Intensive insulin therapy to maintain blood glucose at or below 110 mg per deciliter reduces morbidity and mortality among critically ill patients in the surgical intensive care unit. This was the first landmark "tight glucose control" paper but subsequent studies (i.e. see NICE-SUGAR below) have demonstrated different results.
In a multicentre, randomized controlled trial comparing intensive glucose control (81-108 mg/dL / 4.5-6.0 mmol/L) with conventional glucose control (≤180 mg/dL / ≤ 10.0 mmol/L) in 6,104 adult medical and surgical patients, intensive glucose control increased mortality (27.5% vs 24.9%; odds ratio 1.14; 95% CI 1.02 to 1.28; P=0.02). There was no significant difference between medical and surgical patients (odds ratio 1.31 and 1.07 respectively; P=0.10). Severe hypoglycaemic episodes (blood glucose level ≤40mg/dL / 2.2 mmol/L) were more common in the intensive glucose control group (6.8% vs 0.5%; P<0.001). There were no significant differences in the median number of days of mechanical ventilation (P=0.56) or renal-replacement therapy (P=0.39), or days in ICU (P=0.84) or hospital (P=0.86).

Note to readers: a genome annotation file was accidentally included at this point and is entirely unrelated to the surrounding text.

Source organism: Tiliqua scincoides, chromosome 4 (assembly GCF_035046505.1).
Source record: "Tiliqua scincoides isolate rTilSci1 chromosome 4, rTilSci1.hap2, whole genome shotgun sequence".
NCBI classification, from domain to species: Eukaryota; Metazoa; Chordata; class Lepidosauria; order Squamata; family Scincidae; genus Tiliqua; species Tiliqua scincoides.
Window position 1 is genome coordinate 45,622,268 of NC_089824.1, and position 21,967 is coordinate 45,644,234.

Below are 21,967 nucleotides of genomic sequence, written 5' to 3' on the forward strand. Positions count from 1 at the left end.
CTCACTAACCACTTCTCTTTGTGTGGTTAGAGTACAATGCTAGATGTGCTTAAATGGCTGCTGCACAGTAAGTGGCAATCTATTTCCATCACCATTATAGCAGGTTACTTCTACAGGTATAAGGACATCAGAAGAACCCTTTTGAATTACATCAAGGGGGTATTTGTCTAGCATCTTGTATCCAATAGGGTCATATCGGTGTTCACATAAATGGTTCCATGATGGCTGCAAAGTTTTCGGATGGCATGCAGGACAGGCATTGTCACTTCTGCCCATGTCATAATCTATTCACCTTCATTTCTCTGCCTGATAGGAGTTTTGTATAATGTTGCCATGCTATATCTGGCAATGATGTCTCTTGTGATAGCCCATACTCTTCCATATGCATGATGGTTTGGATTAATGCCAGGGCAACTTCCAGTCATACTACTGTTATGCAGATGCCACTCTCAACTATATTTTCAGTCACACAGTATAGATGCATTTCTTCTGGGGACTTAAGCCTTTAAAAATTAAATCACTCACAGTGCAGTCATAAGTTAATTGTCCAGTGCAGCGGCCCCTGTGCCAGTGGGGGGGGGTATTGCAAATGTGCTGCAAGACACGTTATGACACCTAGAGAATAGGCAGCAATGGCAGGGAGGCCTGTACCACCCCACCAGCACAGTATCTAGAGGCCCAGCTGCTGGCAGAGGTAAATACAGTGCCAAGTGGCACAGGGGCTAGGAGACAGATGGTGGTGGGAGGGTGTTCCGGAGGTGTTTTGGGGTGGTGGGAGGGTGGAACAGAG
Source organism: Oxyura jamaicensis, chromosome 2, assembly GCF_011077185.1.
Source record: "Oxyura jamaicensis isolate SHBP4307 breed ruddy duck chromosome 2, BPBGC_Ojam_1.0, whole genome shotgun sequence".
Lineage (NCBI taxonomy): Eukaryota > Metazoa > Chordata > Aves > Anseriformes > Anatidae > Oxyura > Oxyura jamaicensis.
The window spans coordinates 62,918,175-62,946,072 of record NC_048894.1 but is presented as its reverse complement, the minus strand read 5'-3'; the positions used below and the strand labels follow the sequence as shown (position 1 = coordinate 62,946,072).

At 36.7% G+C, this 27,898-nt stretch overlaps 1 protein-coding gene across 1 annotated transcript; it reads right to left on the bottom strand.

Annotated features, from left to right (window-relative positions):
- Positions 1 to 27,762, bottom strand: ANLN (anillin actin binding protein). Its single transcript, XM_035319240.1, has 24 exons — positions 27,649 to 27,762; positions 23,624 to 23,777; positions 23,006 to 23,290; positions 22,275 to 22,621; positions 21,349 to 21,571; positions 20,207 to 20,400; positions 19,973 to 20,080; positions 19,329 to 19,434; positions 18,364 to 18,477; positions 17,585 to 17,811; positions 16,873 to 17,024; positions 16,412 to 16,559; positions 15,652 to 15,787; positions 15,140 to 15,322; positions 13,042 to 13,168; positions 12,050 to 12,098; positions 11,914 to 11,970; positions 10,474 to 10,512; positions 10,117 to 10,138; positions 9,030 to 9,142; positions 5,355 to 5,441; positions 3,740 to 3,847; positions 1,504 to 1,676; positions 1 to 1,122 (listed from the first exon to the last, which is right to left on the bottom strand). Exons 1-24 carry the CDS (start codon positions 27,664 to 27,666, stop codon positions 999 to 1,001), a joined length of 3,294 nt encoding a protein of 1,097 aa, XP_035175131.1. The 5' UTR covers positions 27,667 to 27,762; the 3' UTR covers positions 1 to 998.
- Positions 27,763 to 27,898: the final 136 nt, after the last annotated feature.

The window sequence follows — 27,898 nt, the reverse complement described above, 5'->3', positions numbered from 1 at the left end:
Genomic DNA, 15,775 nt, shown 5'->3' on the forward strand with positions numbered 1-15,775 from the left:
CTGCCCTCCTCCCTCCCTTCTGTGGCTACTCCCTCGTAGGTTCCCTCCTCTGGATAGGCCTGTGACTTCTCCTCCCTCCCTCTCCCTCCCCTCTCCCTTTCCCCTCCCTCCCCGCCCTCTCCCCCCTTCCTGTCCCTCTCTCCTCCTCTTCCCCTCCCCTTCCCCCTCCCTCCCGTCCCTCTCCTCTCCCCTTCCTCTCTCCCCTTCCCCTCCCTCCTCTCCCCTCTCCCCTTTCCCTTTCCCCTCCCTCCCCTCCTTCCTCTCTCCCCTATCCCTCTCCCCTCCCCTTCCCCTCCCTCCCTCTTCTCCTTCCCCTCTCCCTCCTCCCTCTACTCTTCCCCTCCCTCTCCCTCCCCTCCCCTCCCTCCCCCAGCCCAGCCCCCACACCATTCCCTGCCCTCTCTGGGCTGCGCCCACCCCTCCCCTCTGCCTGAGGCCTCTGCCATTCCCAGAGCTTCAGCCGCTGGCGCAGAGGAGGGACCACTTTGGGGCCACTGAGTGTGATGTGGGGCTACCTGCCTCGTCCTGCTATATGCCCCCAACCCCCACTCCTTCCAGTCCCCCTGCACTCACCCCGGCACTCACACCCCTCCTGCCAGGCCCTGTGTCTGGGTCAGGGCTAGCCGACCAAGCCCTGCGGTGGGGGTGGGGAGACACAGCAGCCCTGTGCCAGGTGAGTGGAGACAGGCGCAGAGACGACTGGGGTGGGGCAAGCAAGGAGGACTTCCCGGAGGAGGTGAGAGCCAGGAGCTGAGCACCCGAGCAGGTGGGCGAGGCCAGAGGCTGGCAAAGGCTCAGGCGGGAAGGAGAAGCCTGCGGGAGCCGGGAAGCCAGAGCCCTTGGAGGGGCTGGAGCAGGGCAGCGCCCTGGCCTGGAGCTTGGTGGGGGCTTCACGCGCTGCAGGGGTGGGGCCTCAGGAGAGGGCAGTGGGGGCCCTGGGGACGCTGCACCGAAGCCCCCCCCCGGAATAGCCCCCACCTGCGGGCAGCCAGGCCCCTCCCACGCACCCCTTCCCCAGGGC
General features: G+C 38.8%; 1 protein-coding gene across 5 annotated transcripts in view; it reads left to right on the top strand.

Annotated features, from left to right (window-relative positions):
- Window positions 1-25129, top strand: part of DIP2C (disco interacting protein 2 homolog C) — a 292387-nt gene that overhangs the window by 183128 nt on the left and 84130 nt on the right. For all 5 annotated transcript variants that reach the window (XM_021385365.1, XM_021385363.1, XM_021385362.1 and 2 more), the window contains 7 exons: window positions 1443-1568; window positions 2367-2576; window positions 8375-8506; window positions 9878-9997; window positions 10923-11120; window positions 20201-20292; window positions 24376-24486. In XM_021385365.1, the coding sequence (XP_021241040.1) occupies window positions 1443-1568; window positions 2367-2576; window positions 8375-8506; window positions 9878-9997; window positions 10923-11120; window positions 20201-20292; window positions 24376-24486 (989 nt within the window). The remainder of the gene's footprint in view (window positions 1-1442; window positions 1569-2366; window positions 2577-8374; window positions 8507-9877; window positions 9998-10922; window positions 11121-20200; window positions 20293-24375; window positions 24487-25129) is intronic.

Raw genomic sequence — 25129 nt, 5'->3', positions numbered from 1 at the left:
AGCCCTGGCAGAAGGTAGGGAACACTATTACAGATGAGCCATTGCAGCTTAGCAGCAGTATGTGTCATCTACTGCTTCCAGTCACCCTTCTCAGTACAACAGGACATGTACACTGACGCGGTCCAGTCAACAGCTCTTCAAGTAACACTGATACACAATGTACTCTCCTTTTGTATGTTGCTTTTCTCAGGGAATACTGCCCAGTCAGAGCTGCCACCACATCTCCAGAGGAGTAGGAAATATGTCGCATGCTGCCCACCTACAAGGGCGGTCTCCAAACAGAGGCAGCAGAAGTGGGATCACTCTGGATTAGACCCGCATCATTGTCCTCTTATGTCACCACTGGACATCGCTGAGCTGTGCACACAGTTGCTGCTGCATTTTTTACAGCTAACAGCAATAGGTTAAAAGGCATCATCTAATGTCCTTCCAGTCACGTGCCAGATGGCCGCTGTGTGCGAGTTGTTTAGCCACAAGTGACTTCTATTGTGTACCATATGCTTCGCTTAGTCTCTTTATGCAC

Compared with conventional insulin therapy, intensive insulin therapy did not improve in-hospital mortality among patients who were treated with hydrocortisone for septic shock. The addition of oral fludrocortisone did not result in a statistically significant improvement in in-hospital mortality.